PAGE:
By Sheila Nonato
It may seem like climate change is the No. 1 concern for most Canadians. But it’s not a major factor in Canadian women’s decisions about the size of their families, according to a new report released by Cardus.
“We’re responding to social media worries (that suggest) everybody is worried about climate change. Do climate change worries explain low fertility? They do not,” said Lyman Stone, senior fellow and demographer at Cardus, , a Canadian non-partisan think-tank based in Hamilton, Ont.
“Sometimes, there’s this idea that the only people who want more kids are people who are in denial about the world,” Stone said; “There is more demand for more kids, on both sides of the political debate about climate change,” Stone said about the report, entitled “Climate and the Crib: Do Environmental Concerns Reduce Fertility?”
The Cardus study concluded that climate change did not have an impact on women’s decisions about their family size.
Samantha Ricci can attest to that. She is a 34-year-old mother of five from Hamilton, Ont., who can say without a doubt that climate change and world issues did not factor into her and husband Danny’s choice to have children.
“We see children as a blessing. They are a benefit not only to our family, but to our greater community and the world. This, I feel, is the opposite of how the world tells us to view children. They are often treated as a burden or a drain on resources. In my humble experience, this cannot be further from the truth,” Ricci said.
“Watching my children grow and interact with our world gives me hope. Hope in our future and the future of civilization.”
In recent years, some news reports have been suggesting a new trend of “going child-free” for some people concerned about lowering their carbon footprint. The trend had been touted by some as an antidote to the world’s environmental problems.
“Climate-change worries predicted considerably lower reported fertility ideals, a smaller reduction in fertility intentions, and no significant difference in actual fertility behaviours. This suggests that climate-change worries are not a major determinant of Canadian fertility behaviours,” concluded the 24-page Cardus report published on Nov. 15.
In a survey of 2,700 Canadian women aged 18 to 44 on family and fertility, almost half of those near the end of their reproductive years responded that “they desire more children that they will likely not have.”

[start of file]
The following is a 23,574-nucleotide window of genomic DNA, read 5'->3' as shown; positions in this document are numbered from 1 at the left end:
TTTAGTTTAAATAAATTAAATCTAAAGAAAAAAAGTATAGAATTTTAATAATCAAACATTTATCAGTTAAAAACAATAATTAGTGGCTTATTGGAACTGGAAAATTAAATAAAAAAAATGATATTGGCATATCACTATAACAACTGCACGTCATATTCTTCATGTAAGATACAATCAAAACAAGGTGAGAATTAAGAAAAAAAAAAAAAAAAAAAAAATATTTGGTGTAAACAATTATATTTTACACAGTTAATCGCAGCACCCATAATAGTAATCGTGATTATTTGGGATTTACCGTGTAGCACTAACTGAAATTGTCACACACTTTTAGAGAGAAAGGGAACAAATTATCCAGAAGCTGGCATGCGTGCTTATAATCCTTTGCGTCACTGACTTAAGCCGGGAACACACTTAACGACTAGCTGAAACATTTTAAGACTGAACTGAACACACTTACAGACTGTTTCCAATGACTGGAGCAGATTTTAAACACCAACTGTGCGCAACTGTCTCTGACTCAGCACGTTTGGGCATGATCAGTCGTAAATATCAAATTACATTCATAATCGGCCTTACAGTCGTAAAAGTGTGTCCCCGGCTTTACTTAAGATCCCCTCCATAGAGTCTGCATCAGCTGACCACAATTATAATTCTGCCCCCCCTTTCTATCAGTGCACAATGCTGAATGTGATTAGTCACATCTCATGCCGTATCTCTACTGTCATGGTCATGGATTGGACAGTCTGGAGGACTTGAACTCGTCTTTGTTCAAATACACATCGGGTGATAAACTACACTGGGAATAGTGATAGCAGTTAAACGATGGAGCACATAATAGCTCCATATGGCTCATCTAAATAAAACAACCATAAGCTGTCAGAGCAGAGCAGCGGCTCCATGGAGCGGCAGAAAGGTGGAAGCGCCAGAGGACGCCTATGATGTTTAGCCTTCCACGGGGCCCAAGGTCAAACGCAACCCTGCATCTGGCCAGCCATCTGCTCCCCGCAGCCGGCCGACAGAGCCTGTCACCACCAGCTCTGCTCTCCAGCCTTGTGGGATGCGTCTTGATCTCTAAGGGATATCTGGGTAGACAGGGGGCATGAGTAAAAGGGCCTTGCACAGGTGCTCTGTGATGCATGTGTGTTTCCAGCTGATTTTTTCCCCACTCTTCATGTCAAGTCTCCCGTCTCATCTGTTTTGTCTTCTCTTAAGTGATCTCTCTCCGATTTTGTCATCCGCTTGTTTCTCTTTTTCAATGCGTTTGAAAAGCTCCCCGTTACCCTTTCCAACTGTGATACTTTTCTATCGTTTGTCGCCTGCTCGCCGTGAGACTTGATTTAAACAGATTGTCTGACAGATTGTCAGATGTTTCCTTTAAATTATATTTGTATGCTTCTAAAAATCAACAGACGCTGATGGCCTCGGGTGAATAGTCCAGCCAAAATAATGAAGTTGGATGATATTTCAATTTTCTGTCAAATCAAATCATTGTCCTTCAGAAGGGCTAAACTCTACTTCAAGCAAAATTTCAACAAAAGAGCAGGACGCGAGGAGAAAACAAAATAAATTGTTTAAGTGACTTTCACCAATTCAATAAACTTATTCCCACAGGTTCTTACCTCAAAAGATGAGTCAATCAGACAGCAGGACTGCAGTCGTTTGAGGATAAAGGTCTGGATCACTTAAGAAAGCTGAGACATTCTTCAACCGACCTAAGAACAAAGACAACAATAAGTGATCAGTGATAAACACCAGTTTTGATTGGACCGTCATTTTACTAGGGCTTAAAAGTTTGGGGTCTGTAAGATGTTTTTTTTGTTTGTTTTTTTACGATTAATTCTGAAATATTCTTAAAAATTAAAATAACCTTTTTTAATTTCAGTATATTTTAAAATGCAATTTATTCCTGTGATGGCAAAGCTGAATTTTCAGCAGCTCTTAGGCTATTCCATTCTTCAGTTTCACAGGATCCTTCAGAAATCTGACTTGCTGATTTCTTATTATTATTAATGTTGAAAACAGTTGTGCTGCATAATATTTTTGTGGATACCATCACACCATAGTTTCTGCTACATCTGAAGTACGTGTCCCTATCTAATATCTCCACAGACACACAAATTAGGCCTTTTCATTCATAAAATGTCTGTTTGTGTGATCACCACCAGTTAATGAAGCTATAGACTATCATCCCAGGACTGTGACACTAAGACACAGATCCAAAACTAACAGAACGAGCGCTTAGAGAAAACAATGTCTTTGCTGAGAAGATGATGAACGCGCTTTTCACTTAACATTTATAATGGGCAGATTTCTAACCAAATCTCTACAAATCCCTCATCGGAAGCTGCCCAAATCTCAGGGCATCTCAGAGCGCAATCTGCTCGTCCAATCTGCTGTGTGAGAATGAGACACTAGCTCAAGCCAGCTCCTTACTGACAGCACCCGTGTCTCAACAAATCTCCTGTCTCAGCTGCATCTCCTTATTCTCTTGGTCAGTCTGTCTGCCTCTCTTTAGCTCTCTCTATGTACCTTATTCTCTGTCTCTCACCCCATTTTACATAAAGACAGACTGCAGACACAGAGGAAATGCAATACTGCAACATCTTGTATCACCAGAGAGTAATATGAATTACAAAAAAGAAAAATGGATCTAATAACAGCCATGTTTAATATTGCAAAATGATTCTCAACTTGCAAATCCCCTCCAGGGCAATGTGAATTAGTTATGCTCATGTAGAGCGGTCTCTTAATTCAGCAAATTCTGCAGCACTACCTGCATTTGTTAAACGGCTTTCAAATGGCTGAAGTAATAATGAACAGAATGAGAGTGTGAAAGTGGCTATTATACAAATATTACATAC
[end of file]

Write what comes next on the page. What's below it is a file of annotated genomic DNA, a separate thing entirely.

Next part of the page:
Furthermore, only 28 per cent of women surveyed under age 30 who wanted to have more children than they currently had singled out climate change as a factor in their family-planning decisions.
The study found that climate change worry ranked 10th out of 34 factors affecting the family-planning decisions of women under the age of 30.
According to the report, women worried about climate change said 1.9 children was their ideal family size compared to 2.5 children for women not worried about climate change.
The top five family-planning concerns of women under the age of 30 who desired more children were: “Want to grow as a person” landing in the top spot, followed, in order, by: “Need to focus on career,” “Overall low income,” “Desire for leisure consumption” and “Desire to save money.” “General worry about the world” landed in 15th spot and overpopulation concerns took the 18th spot.
The study noted that there are a set of complex worries, beliefs and anxieties that affect how many children women have and their openness to having children. One of these factors is political affiliation. The study asked respondents about their voting behaviour in the last federal election. The report found that political affiliation “is strongly associated with ideal family size and that concerns about climate change don’t predict much additional difference in fertility ideals.”
“A key finding is that if you look at NDP voters, they have lower fertility desires than, say, Conservatives, There’s a big gap … Political partisanship is at work here, not so much climate change worries per se,” said Stone.
“In general, women who reported left-leaning voting behaviour are likelier to report most worries and concerns on the list as affecting their child-bearing decisions, similar to the dynamic that was observed for less-religious women in the earlier Cardus report,” the study said.
The Cardus report concluded, “As policymakers think about climate change and fertility, then, it would be prudent for them to be less concerned with a link between climate change and fertility (or any specific worry and fertility), and more concerned with why many women today feel a need to adopt various rationalizations for low fertility.”
According to Statistics Canada, there were fewer Canadian babies born as the country’s fertility rate hit a record low in 2020 since 2007. It also reported “the greatest year-over-year decrease in births (-3.6 per cent) since 1997, a trend similar to several other countries.”
Statistics Canada warned that if its fertility rates continue to decline further in the coming years, “Canada could join the countries with the ‘lowest-low’ fertility rates (1.3 or fewer children per woman) — a situation associated with rapid population aging and increased stress on the labour market, public health care and pension systems.”
From The Catholic Register